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Being a contractor at a construction site can be a risky business. As a contractor, your work often involves performing tasks that can potentially be dangerous. Although the physical injury is not your only worry, you also run the risk of financial losses if you do not have insurance, a bond, or both, in place. 

However, there is often confusion about this matter. What is the difference between these two, and why are they even necessary? Understanding the difference between these types of insurance policies can potentially protect you as a contractor, as well as the company you are working for. 

We will be discussing the importance of bonds and insurance, and what you should have in place if you are working as a contractor. 

Defining Contractor License Bonds

It is often required that contractors have a license bond or a contract-specific bond in addition to liability insurance or commercial insurance. Contractor license bonds are needed to become a licensed contractor. The costs and requirements will vary accordingly to where the construction will be taking place. 

Different Contractor License Bond Types

Depending on the type of work taking place as well as the state where the construction is taking place, different types of contractor license bonds may be required:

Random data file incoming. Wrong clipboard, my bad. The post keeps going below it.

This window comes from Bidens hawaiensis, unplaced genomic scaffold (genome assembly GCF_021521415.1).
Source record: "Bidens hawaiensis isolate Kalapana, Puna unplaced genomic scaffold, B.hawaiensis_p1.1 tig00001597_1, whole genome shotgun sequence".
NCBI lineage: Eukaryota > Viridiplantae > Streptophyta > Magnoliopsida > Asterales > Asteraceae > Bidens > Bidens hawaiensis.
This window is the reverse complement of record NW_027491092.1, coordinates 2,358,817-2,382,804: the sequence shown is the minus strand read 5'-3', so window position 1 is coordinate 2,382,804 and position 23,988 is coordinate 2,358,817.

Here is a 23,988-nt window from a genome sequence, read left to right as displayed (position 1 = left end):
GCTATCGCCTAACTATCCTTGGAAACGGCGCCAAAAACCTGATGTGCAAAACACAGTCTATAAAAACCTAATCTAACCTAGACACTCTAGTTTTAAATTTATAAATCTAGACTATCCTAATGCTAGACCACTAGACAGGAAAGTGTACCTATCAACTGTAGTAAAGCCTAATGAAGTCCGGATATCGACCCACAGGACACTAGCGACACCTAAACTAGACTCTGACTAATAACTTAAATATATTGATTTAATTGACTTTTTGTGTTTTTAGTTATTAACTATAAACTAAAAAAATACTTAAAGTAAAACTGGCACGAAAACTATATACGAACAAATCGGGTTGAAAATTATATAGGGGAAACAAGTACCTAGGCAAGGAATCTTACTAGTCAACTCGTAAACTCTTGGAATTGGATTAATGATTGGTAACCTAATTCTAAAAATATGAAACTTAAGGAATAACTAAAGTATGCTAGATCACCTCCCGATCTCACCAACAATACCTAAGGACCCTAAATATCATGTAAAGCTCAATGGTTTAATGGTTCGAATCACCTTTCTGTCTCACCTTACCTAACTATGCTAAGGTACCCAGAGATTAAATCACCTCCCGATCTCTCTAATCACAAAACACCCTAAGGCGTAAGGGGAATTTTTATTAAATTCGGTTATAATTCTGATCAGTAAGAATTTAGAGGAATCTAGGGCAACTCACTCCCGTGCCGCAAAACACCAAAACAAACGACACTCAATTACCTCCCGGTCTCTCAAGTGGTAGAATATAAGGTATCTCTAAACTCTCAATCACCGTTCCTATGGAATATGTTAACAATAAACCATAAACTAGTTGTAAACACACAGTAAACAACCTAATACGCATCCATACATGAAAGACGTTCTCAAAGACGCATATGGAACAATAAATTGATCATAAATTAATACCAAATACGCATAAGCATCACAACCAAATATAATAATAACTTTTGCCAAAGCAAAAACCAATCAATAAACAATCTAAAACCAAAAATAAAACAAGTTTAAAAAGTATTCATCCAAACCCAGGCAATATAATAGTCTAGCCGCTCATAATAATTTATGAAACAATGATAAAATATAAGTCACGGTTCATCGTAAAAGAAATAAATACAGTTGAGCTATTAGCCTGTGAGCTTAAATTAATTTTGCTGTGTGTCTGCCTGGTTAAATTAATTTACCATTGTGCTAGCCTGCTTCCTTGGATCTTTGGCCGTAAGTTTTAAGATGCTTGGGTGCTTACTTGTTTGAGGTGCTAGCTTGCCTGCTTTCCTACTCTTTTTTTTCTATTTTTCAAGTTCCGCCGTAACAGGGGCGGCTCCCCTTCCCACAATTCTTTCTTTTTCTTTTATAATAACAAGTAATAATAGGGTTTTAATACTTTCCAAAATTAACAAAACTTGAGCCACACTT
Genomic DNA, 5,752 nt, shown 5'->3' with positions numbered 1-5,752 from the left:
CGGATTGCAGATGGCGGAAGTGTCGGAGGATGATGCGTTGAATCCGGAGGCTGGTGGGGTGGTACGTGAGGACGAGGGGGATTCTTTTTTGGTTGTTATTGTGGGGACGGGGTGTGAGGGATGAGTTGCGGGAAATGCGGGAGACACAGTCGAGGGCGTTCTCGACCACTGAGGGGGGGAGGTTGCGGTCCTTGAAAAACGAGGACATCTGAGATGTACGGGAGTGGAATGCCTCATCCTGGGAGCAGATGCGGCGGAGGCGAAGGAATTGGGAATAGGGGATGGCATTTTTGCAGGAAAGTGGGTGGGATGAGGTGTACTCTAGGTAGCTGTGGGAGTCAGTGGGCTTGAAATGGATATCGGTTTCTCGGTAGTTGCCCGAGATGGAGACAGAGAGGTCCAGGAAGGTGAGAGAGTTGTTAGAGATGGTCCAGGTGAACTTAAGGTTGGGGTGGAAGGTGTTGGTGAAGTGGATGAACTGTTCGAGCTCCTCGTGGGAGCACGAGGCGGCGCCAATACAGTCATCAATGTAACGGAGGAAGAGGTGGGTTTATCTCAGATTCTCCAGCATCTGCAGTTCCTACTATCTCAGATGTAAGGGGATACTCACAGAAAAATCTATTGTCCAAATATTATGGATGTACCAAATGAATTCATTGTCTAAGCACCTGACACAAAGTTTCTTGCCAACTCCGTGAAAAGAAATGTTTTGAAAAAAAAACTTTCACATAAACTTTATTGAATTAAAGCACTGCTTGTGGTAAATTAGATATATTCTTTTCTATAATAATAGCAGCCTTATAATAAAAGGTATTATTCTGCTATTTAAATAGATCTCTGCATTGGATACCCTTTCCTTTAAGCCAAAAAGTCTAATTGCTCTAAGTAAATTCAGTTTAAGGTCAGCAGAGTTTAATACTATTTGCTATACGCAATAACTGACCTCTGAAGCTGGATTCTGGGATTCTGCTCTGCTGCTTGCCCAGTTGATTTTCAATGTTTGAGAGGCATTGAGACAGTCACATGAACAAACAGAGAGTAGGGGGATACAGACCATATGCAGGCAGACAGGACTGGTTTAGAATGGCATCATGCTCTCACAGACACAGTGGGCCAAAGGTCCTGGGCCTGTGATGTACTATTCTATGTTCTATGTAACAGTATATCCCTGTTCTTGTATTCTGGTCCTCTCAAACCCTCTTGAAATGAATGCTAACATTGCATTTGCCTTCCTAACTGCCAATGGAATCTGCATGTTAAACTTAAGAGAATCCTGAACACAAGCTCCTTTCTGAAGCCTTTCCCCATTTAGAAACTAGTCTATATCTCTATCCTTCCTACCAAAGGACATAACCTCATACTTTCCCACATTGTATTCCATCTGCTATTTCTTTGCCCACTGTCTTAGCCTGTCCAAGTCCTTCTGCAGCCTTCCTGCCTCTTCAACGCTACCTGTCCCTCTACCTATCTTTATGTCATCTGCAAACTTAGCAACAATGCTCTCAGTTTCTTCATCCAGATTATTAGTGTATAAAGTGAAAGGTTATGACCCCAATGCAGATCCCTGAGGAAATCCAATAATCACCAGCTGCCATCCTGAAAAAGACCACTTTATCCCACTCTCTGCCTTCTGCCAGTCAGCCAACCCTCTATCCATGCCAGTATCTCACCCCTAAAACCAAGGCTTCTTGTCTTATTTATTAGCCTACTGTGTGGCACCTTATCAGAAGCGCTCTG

• Plumbing contractor license bonds,
  • General contractor license bonds,
  • Electrical contractor license bonds,
  • Local contractor license bonds and, 
  • State contractor license bonds.

Parties Involved in Contractor License Bonds 

Contractor license bonds involve three parties and are legally binding contractors. The parties involved are as follows: 

  • The principal – this is the construction professional buying the contractor license bond,
  • The obligee – this is the entity requiring the contractor to be bonded and,
  • The surety – this is the company issuing the bond and guaranteeing the contractor’s obligation. 

A claim can be made on the contractor bond if the contractor does not fulfill the bond’s terms. This way, they will still gain compensation for any damages incurred. 

But, a  surety is not simply going to absorb this loss. The contractor is responsible for reimbursing the surety for the money that they paid in order to settle a claim that was made against the bond.

Protection Offered by a Contractor Bond

People often misunderstand that a contractor’s license bond protects the contractor from being held liable for damages. While bonds are usually issued by insurance companies, contractor bonds differ from traditional insurance policies. In fact, contractor bonds protect the general public by guaranteeing that construction professionals or contractors adhere to all of the conditions that are found in the bond. 

Contractor license bonds protect consumers and government agencies from financial loss by ensuring that contractors and construction workers work according to specified regulations. 

Get Your Contractor Bond Insurance With Paradiso Insurance

For more valuable information about contractor bond insurance or commercial insurance, read more on their website. 

If you have questions or would like to chat with one of our team members about your options, reach out today or fill in the contact form and we will be in touch soon.